Why Farm Animal Rights Week Matters

Farm Animal Rights Week BannerGuest column by Natalie Blanton, Sociology Graduate Student and Y4AL Co-Creator

I have always been fascinated by the romanticized “Old MacDonald’s farm.” From the earliest stages of development, American children learn to associate cows, pigs, chickens, and many other hoofed and feathered friends with a quaint red barn, free roaming green pastures, and the token hard-working, good-natured caretaker/farmer.

But what happens after this finite moment of peace and balance of life for these animal’s idealized-lives is never mentioned. How do we interpret Old MacDonald’s farm in an age of factory farms? We put blinders on to the horrors that await these animals that held so many of our childhood affections.

A pig roams at Ching Farm. Photo by Smyer Image Premier Utah Photography

A pig roams at Ching Farm Rescue & Sanctuary. Photo by Smyer Image Premier Utah Photography

The case for farm animals is one of cultural speciesism—the idea that humans have greater moral rights than non-human animals and where humans pick and choose which species are “worthy” of life, love, and agency. Think: sharing your home with a dog or cat, giving them daily belly rubs food, and care, versus having a steak or chicken dinner. This is an all too common act of speciesism and one that I hope to bring to the forefront of our campus community’s consciousness with the upcoming Farm Animal Rights week, April 11-15.

This week is being put on by the University of Utah student group You for Animal Liberation. All events are free and open to the public.

Schedule of events:

Pig Pampering Volunteer Day
Saturday, April 11, 11 am – 2 pm
Ching Farm Rescue & Sanctuary

Ching Farm is a safe space for animals who have made it out of the agriculture sector to live out the rest of their natural lives. This will be a day spent, in partnership with local activist organization Direct Action Everywhere SLC, with the pigs and hogs of the sanctuary, cleaning out their areas, feeding and cleaning the pigs, and learning more of the Ching Farm’s mission to “change the perception of farm animals and create a deeper respect for the rich emotional lives of these animals.”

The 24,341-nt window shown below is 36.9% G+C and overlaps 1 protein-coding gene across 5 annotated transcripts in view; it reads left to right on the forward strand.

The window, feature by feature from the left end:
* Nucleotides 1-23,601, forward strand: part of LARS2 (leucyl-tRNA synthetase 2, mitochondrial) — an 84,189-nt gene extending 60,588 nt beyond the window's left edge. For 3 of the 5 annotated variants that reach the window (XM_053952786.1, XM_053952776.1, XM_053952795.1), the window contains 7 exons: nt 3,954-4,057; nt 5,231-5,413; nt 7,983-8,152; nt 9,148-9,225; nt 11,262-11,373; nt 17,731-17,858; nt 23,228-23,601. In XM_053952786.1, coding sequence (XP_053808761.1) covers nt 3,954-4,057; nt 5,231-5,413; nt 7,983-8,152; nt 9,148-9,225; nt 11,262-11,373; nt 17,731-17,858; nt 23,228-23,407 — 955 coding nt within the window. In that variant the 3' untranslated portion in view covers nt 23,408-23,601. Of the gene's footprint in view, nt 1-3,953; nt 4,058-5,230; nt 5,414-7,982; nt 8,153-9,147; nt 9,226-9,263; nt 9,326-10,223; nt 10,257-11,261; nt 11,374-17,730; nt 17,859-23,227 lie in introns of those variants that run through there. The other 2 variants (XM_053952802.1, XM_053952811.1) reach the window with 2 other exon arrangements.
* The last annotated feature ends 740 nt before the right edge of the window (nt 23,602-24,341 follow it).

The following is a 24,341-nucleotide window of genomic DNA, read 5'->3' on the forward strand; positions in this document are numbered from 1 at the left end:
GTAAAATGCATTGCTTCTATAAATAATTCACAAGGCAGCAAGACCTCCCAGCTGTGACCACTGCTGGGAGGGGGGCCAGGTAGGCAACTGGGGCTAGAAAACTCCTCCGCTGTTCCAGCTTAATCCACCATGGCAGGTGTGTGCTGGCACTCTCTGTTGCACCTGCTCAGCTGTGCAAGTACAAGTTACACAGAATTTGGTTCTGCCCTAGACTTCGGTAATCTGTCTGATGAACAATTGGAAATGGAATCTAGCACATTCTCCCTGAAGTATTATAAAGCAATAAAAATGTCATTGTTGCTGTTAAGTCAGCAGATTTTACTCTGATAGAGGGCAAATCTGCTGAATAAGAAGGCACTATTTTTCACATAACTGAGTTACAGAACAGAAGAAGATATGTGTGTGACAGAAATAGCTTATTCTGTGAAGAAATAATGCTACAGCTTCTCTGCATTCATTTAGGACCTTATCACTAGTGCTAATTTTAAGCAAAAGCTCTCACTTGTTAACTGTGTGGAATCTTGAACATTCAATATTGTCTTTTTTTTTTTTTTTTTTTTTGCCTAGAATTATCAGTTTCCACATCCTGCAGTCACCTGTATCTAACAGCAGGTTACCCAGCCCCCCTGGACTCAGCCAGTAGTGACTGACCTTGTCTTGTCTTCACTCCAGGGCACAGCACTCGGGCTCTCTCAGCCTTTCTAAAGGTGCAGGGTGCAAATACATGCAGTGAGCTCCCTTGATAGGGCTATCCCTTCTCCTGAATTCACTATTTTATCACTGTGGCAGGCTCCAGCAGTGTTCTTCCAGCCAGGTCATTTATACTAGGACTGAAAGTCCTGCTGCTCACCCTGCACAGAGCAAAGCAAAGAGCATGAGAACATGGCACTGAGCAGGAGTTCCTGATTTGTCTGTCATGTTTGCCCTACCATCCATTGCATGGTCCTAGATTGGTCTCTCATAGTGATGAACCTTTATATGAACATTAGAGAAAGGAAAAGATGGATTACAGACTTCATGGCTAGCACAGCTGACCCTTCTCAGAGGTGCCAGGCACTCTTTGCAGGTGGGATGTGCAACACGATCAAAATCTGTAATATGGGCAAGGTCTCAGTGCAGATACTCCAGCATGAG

Peta2’s “I, Chicken” Exhibition and Experience
Monday, April 13 – Tuesday, April 14, 2-8 pm
Peterson Heritage Center lobby, 151 Connor Street in Fort Douglas

p2 I, Chicken posters_8.5x11_BLANK.ai“I, Chicken” couples cutting-edge virtual reality (VR) hardware—including wireless VR goggles, motion-capture cameras, and a powerful computer—with guidance from leading VR psychologists in order to immerse participants in a world in which they can flap their wings, communicate with other chickens, take dust baths, and engage in other natural chicken behavior. But as participants soon learn, life for the 26 million chickens slaughtered every day isn’t a walk in the park. This experience came to campus last semester.

“Cowspiracy” Film Screening and Q&A
Wednesday, April 15, 2015, 6:30 pm
Social & Behavioral Science building Auditorium, 392 S 1530 E

Cowspiracy PosterCowspiracy” is as shocking yet humorous documentary that reveals the devastating environmental impact large-scale factory farming has on our planet and offers a path to global sustainability for a growing population. “Cowspiracy” is as eye-opening as “Blackfish” and as inspiring as “An Inconvenient Truth.” There will be a Q&A following the film with local activists and environmental and climate change scholars, as well as ways to get involved locally. First 100 attendees will receive free Pop Art Popcorn, which is vegan and local.

I ask you to think critically about the different species of animals that you interact with daily, be it in your home or on your dinner plate. I hope to see you at some of these events and to further the conversation of why farm animal rights matter. If you have any questions, email me at natalie.blanton@soc.utah.edu. View the list of events on Facebook.

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